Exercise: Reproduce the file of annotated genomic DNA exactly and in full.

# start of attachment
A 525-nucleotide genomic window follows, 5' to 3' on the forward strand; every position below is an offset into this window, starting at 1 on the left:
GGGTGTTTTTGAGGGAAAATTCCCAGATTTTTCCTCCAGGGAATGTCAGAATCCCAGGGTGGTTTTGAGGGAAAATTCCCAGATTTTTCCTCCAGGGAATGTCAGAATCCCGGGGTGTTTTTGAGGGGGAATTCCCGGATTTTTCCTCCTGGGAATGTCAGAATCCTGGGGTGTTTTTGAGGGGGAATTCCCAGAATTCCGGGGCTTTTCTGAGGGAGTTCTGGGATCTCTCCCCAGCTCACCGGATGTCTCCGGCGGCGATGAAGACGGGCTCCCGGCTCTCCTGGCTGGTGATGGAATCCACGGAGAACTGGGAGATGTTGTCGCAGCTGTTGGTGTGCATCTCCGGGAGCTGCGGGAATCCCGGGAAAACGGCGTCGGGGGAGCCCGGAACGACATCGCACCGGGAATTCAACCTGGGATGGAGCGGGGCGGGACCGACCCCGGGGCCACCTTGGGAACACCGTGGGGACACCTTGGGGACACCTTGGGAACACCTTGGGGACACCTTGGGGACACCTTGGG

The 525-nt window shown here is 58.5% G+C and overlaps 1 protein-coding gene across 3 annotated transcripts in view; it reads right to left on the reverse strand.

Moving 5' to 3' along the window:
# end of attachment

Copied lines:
A 525-nucleotide genomic window follows, 5' to 3' on the forward strand; every position below is an offset into this window, starting at 1 on the left:
GGGTGTTTTTGAGGGAAAATTCCCAGATTTTTCCTCCAGGGAATGTCAGAATCCCAGGGTGGTTTTGAGGGAAAATTCCCAGATTTTTCCTCCAGGGAATGTCAGAATCCCGGGGTGTTTTTGAGGGGGAATTCCCGGATTTTTCCTCCTGGGAATGTCAGAATCCTGGGGTGTTTTTGAGGGGGAATTCCCAGAATTCCGGGGCTTTTCTGAGGGAGTTCTGGGATCTCTCCCCAGCTCACCGGATGTCTCCGGCGGCGATGAAGACGGGCTCCCGGCTCTCCTGGCTGGTGATGGAATCCACGGAGAACTGGGAGATGTTGTCGCAGCTGTTGGTGTGCATCTCCGGGAGCTGCGGGAATCCCGGGAAAACGGCGTCGGGGGAGCCCGGAACGACATCGCACCGGGAATTCAACCTGGGATGGAGCGGGGCGGGACCGACCCCGGGGCCACCTTGGGAACACCGTGGGGACACCTTGGGGACACCTTGGGAACACCTTGGGGACACCTTGGGGACACCTTGGG

The 525-nt window shown here is 58.5% G+C and overlaps 1 protein-coding gene across 3 annotated transcripts in view; it reads right to left on the reverse strand.

Moving 5' to 3' along the window: